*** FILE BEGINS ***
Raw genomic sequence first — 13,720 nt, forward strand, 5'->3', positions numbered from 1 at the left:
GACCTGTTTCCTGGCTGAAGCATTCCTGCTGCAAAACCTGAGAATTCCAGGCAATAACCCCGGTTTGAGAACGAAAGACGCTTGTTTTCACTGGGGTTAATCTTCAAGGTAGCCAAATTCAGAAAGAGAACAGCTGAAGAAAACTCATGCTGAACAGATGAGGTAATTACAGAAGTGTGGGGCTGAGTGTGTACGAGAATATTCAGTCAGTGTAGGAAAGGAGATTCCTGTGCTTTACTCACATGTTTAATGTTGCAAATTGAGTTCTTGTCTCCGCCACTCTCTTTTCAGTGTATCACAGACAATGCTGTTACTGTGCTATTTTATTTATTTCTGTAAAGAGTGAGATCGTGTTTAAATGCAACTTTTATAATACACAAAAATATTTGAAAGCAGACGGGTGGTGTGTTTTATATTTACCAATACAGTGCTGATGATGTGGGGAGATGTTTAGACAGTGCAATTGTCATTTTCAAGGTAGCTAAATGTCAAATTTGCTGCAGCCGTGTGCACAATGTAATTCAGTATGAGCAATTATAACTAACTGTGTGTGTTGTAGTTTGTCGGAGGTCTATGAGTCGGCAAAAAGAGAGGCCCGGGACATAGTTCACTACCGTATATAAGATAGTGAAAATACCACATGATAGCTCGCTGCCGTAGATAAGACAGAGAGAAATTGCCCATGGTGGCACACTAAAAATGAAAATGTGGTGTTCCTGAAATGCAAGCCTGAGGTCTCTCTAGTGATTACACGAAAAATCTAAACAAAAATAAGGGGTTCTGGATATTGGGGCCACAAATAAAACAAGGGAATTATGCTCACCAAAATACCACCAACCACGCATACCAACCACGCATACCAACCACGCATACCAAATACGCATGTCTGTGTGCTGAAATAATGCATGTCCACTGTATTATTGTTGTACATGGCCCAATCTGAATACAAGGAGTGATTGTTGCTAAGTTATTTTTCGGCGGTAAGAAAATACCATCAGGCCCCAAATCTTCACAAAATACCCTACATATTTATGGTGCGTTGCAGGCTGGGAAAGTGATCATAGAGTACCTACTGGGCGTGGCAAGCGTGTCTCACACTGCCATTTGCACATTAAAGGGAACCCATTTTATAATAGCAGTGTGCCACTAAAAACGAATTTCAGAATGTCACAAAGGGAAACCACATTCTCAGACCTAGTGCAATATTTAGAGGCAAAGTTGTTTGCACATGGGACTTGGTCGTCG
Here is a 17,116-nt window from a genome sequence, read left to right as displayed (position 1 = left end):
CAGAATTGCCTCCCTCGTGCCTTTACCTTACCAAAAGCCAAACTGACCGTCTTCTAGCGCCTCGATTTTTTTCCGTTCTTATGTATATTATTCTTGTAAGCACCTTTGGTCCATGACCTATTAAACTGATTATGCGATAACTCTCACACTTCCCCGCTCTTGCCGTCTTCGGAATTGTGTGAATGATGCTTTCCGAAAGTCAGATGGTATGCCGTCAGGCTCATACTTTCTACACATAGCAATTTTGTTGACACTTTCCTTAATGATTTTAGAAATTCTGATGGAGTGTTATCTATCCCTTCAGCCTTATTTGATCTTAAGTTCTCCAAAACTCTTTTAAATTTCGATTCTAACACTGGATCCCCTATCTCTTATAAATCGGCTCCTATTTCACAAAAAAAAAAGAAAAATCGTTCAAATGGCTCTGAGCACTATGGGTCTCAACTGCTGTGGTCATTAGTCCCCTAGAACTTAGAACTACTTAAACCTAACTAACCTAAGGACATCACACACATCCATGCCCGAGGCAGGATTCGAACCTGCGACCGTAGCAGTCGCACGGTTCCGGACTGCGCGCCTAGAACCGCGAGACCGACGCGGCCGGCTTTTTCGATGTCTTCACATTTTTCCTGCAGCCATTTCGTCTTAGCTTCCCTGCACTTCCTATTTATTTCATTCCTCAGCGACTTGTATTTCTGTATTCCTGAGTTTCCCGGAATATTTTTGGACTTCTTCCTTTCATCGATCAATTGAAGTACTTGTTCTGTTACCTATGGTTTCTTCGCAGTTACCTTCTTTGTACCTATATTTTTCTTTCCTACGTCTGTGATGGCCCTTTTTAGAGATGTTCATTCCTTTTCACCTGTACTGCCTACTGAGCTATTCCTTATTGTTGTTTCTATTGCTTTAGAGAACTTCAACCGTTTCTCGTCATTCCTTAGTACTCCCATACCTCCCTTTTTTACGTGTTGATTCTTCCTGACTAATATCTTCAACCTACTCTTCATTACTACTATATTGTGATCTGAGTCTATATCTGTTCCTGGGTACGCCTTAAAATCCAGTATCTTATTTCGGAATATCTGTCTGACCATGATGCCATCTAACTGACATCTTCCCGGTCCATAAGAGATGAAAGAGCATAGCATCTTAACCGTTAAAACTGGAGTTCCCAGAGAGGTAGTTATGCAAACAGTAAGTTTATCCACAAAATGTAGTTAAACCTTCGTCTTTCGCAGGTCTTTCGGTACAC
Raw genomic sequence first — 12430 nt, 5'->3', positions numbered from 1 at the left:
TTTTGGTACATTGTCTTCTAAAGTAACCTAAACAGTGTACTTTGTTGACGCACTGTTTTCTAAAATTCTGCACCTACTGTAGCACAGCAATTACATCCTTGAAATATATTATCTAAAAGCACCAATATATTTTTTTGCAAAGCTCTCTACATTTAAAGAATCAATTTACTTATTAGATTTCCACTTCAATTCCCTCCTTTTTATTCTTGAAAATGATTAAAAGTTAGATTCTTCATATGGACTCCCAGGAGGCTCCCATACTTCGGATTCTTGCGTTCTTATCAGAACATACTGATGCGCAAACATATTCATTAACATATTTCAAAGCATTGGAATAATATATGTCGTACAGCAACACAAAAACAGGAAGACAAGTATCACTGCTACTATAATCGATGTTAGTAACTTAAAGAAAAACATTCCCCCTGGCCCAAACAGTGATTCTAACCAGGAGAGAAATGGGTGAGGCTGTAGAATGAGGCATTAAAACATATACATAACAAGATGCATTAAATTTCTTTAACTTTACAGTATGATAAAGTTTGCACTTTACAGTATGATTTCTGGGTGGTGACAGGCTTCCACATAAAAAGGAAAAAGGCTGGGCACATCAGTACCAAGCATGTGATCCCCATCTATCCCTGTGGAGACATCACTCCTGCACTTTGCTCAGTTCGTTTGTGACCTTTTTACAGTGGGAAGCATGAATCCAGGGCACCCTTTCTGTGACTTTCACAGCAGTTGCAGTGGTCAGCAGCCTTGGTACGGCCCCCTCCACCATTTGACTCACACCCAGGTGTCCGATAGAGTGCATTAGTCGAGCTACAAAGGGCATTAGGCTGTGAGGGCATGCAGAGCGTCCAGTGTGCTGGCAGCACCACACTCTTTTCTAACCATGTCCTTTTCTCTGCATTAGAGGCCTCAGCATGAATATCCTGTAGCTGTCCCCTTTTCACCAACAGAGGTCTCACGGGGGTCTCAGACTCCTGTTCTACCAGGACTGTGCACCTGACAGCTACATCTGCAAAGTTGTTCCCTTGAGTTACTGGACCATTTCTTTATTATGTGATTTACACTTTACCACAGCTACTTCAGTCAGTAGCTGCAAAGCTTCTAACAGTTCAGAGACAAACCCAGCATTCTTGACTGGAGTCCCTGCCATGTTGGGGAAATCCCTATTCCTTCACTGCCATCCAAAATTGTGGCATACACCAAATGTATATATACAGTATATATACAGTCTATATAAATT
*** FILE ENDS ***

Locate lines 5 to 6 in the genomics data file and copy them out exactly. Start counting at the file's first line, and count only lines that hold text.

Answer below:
Raw genomic sequence first — 12430 nt, 5'->3', positions numbered from 1 at the left:
TTTTGGTACATTGTCTTCTAAAGTAACCTAAACAGTGTACTTTGTTGACGCACTGTTTTCTAAAATTCTGCACCTACTGTAGCACAGCAATTACATCCTTGAAATATATTATCTAAAAGCACCAATATATTTTTTTGCAAAGCTCTCTACATTTAAAGAATCAATTTACTTATTAGATTTCCACTTCAATTCCCTCCTTTTTATTCTTGAAAATGATTAAAAGTTAGATTCTTCATATGGACTCCCAGGAGGCTCCCATACTTCGGATTCTTGCGTTCTTATCAGAACATACTGATGCGCAAACATATTCATTAACATATTTCAAAGCATTGGAATAATATATGTCGTACAGCAACACAAAAACAGGAAGACAAGTATCACTGCTACTATAATCGATGTTAGTAACTTAAAGAAAAACATTCCCCCTGGCCCAAACAGTGATTCTAACCAGGAGAGAAATGGGTGAGGCTGTAGAATGAGGCATTAAAACATATACATAACAAGATGCATTAAATTTCTTTAACTTTACAGTATGATAAAGTTTGCACTTTACAGTATGATTTCTGGGTGGTGACAGGCTTCCACATAAAAAGGAAAAAGGCTGGGCACATCAGTACCAAGCATGTGATCCCCATCTATCCCTGTGGAGACATCACTCCTGCACTTTGCTCAGTTCGTTTGTGACCTTTTTACAGTGGGAAGCATGAATCCAGGGCACCCTTTCTGTGACTTTCACAGCAGTTGCAGTGGTCAGCAGCCTTGGTACGGCCCCCTCCACCATTTGACTCACACCCAGGTGTCCGATAGAGTGCATTAGTCGAGCTACAAAGGGCATTAGGCTGTGAGGGCATGCAGAGCGTCCAGTGTGCTGGCAGCACCACACTCTTTTCTAACCATGTCCTTTTCTCTGCATTAGAGGCCTCAGCATGAATATCCTGTAGCTGTCCCCTTTTCACCAACAGAGGTCTCACGGGGGTCTCAGACTCCTGTTCTACCAGGACTGTGCACCTGACAGCTACATCTGCAAAGTTGTTCCCTTGAGTTACTGGACCATTTCTTTATTATGTGATTTACACTTTACCACAGCTACTTCAGTCAGTAGCTGCAAAGCTTCTAACAGTTCAGAGACAAACCCAGCATTCTTGACTGGAGTCCCTGCCATGTTGGGGAAATCCCTATTCCTTCACTGCCATCCAAAATTGTGGCATACACCAAATGTATATATACAGTATATATACAGTCTATATAAATT